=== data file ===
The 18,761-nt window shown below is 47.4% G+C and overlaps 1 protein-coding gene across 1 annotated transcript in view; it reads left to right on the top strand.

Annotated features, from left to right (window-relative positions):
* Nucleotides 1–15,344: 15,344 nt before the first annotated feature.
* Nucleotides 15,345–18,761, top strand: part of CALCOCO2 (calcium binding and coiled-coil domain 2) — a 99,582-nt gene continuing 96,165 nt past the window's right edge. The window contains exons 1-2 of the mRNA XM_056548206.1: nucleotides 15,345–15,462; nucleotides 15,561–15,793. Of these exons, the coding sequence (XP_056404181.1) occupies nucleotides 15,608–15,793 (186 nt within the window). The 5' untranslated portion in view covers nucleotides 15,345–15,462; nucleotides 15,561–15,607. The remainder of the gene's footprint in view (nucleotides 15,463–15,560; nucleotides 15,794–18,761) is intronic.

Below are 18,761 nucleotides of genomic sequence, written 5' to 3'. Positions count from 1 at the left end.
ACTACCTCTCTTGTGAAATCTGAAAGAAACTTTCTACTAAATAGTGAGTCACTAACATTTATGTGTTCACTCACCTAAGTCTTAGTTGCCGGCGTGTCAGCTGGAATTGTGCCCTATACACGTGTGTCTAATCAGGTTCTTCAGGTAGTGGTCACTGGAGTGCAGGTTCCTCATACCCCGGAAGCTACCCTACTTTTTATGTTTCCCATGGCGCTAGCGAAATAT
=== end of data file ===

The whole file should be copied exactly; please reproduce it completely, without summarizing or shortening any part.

The 18,761-nt window shown below is 47.4% G+C and overlaps 1 protein-coding gene across 1 annotated transcript in view; it reads left to right on the top strand.

Annotated features, from left to right (window-relative positions):
* Nucleotides 1–15,344: 15,344 nt before the first annotated feature.
* Nucleotides 15,345–18,761, top strand: part of CALCOCO2 (calcium binding and coiled-coil domain 2) — a 99,582-nt gene continuing 96,165 nt past the window's right edge. The window contains exons 1-2 of the mRNA XM_056548206.1: nucleotides 15,345–15,462; nucleotides 15,561–15,793. Of these exons, the coding sequence (XP_056404181.1) occupies nucleotides 15,608–15,793 (186 nt within the window). The 5' untranslated portion in view covers nucleotides 15,345–15,462; nucleotides 15,561–15,607. The remainder of the gene's footprint in view (nucleotides 15,463–15,560; nucleotides 15,794–18,761) is intronic.

Below are 18,761 nucleotides of genomic sequence, written 5' to 3'. Positions count from 1 at the left end.
ACTACCTCTCTTGTGAAATCTGAAAGAAACTTTCTACTAAATAGTGAGTCACTAACATTTATGTGTTCACTCACCTAAGTCTTAGTTGCCGGCGTGTCAGCTGGAATTGTGCCCTATACACGTGTGTCTAATCAGGTTCTTCAGGTAGTGGTCACTGGAGTGCAGGTTCCTCATACCCCGGAAGCTACCCTACTTTTTATGTTTCCCATGGCGCTAGCGAAATAT